Henry Koster – Das häßliche Mädchen AKA The Ugly Girl (1933)

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“Das hässliche Mädchen” (The ugly girl) of the title is young Lotte (Dolly Haas), who is hired as a secretary by an insurance company precisely for her supposed ugliness, as the director (Otto Wallburg) hopes to avoid amorous affairs in his company this way. But as these things go, not only does one of his employees, Fritz (Max Hansen), fall for her, but unsurprisngly the ugly duckling soon transforms into a lovely lady. Fritz realises a little too late that he’s in love with Lotte, however, and meanwhile establishes an affair with the company director’s girlfriend. And obviously, this leads to all sorts of problems and funny situations… Continue reading

Henry Koster – Harvey (1950)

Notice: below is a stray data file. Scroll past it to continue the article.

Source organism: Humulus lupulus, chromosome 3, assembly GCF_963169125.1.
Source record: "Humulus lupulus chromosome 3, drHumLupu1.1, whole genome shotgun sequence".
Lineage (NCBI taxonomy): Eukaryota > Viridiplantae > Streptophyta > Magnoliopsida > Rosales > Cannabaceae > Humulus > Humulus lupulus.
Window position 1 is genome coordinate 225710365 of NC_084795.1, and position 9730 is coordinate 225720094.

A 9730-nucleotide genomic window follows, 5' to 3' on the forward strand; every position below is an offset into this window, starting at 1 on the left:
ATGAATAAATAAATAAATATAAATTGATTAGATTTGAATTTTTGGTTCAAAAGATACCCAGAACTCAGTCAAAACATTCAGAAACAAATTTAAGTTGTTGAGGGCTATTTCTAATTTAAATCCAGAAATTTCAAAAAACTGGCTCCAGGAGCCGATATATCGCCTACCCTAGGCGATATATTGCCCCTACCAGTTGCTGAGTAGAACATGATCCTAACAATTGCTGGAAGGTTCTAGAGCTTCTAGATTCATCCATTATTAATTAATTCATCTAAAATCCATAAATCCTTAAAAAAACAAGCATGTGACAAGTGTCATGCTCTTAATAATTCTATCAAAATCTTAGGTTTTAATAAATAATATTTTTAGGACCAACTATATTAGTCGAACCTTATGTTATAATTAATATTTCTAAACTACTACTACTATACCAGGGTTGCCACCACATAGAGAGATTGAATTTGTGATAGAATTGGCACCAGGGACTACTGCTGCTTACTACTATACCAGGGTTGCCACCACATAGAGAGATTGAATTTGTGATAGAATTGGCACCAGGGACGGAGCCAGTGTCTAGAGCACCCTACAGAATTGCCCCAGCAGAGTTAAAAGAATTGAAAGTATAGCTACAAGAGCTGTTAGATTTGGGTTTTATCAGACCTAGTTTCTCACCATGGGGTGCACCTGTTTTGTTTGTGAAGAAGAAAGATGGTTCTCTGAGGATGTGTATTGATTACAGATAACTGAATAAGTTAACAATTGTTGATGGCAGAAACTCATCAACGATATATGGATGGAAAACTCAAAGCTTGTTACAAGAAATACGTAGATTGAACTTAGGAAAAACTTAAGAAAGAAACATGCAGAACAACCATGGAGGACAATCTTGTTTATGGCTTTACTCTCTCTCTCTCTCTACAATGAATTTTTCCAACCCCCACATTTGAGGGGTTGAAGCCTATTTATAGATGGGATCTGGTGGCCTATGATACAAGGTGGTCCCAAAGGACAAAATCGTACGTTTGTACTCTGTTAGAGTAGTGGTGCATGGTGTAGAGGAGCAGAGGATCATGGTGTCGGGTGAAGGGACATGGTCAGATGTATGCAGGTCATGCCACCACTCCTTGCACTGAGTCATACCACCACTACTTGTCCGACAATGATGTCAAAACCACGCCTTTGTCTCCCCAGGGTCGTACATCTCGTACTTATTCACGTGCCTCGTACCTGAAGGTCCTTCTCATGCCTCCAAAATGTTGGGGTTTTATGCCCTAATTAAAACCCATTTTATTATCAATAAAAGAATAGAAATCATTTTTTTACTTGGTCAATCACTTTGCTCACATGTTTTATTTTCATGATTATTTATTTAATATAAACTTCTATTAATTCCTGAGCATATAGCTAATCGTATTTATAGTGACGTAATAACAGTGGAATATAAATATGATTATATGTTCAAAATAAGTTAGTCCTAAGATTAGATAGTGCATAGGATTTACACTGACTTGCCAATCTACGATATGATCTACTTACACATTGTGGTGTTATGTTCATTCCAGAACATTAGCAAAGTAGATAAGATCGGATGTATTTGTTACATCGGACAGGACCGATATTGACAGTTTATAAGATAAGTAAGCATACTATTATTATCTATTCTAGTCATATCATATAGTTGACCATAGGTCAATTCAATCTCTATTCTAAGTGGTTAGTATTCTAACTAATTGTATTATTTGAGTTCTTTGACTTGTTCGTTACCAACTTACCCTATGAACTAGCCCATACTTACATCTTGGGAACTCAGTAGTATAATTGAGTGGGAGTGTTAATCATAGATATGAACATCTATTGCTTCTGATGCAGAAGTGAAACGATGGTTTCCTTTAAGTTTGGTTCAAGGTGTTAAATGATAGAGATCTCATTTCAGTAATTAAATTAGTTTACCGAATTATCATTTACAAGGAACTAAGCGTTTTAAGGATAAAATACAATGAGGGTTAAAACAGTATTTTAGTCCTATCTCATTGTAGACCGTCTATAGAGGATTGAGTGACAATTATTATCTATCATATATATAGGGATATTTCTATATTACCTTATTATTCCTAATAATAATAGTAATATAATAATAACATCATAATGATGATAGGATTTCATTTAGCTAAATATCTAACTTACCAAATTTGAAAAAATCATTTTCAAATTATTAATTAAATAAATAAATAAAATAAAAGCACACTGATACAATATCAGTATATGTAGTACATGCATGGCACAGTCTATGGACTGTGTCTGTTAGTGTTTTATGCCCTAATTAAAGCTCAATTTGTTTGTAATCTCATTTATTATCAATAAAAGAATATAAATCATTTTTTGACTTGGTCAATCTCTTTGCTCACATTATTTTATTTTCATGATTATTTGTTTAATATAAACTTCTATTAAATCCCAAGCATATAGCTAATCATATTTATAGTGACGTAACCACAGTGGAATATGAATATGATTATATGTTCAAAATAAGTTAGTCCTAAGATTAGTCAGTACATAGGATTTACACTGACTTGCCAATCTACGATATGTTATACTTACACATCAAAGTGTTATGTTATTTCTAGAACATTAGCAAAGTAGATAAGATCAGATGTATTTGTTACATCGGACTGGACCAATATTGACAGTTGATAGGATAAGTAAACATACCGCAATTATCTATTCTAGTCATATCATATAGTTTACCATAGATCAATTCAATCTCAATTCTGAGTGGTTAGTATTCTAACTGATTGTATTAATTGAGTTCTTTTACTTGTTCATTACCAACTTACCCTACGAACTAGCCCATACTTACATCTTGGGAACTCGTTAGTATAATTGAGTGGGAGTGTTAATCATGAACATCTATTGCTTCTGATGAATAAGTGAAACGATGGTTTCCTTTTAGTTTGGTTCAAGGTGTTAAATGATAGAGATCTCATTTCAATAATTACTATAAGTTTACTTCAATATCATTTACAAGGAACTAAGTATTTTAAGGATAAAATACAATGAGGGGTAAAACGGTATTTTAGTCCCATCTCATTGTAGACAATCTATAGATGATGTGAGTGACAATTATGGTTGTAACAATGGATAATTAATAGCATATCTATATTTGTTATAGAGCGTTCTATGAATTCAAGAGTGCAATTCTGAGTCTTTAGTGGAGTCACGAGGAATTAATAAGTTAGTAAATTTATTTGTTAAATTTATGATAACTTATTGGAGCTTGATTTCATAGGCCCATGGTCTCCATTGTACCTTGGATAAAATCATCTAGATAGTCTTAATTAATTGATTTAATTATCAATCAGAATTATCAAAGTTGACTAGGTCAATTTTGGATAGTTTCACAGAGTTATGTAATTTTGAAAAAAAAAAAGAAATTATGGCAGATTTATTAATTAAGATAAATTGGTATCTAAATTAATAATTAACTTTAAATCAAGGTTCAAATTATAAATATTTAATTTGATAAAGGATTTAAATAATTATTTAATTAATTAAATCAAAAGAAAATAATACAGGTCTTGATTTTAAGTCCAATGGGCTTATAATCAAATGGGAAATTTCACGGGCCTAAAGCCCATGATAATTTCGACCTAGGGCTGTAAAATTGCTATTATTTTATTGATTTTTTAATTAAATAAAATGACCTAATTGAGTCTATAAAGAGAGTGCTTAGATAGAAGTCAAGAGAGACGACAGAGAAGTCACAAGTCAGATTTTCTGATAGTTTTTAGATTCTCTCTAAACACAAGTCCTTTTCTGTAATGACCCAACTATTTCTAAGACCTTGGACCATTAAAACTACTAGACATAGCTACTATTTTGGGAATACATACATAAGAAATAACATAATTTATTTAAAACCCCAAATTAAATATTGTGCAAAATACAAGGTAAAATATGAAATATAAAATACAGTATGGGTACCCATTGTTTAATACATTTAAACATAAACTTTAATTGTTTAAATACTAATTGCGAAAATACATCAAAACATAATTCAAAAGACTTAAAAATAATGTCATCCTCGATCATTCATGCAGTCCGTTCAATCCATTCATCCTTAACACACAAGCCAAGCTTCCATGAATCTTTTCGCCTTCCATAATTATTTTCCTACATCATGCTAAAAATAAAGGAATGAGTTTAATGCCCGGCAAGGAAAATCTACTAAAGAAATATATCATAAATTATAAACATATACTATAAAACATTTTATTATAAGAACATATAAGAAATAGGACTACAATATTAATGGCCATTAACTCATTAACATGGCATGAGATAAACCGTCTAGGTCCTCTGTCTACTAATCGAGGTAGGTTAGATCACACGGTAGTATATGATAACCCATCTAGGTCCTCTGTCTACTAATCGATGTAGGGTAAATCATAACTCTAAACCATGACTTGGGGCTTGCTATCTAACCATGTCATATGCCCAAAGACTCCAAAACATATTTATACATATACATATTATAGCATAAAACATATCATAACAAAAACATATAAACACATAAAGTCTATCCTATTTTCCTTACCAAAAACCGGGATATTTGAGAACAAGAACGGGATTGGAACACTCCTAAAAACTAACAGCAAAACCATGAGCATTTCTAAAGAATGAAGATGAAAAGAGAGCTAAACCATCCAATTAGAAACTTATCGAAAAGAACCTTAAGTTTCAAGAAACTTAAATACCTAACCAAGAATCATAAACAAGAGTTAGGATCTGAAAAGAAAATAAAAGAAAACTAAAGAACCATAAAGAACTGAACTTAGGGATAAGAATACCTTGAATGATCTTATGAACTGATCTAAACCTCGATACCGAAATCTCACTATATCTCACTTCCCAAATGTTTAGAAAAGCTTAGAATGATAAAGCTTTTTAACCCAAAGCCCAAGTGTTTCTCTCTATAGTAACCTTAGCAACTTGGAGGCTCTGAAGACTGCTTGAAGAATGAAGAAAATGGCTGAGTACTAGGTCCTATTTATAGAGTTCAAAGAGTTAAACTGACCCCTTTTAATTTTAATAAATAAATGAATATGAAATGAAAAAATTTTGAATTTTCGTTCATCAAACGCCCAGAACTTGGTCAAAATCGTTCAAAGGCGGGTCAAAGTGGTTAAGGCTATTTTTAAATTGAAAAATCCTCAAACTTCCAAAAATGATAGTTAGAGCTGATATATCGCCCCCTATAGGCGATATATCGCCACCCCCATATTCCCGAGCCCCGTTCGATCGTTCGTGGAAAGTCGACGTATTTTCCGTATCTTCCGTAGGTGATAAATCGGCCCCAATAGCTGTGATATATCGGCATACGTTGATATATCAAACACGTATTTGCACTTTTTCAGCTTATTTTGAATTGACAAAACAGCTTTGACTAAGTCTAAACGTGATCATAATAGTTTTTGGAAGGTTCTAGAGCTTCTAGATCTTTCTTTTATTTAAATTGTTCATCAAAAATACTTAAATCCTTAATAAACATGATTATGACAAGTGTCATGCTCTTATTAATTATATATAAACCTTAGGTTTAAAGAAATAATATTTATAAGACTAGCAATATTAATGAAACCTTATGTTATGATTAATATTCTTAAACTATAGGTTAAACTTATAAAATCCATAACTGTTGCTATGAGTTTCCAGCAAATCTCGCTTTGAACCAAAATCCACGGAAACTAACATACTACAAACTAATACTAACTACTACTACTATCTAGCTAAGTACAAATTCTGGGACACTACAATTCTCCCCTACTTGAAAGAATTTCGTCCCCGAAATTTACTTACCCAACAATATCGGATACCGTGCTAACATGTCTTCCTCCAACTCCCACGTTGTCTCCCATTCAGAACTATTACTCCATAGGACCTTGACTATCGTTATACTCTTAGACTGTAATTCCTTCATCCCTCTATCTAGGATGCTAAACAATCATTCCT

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This whimsical fantasy about a local drunk’s 6′ 3 1/2″ imaginary rabbit pal was a smash hit (and a Pulitzer Prize winner) on Broadway and was then adapted into this likeable farce that’s also an allegory about tolerance. James Stewart stars as Elwood P. Dowd, a wealthy tippler whose sunny philosophy and inebriated antics are tolerated by most of the citizenry. That is, until Elwood begins claiming that he sees a “pooka” (a mischievous Irish spirit), which has taken the form of a man-sized bunny named Harvey. Although everyone is certain that Elwood has finally lost his mind, Harvey’s presence begins to have magically positive effects on the townsfolk, with the exception of Elwood’s own sister Veta (Josephine Hull), who, ironically, can also occasionally see Harvey. A snooty socialite, Veta is determined to marry off her daughter, Myrtle (Victoria Horne), to somebody equally respectable, and Elwood’s lunacy is interfering. When Veta attempts to have Elwood committed to an insane asylum, however, the result is that she is accidentally admitted instead of her brother. Then the institution’s director, Dr. Chumley (Cecil Kellaway), begins seeing Harvey, too. Hull, who reprised her part from the stage production, won an Oscar and a Golden Globe.by Karl Williams Continue reading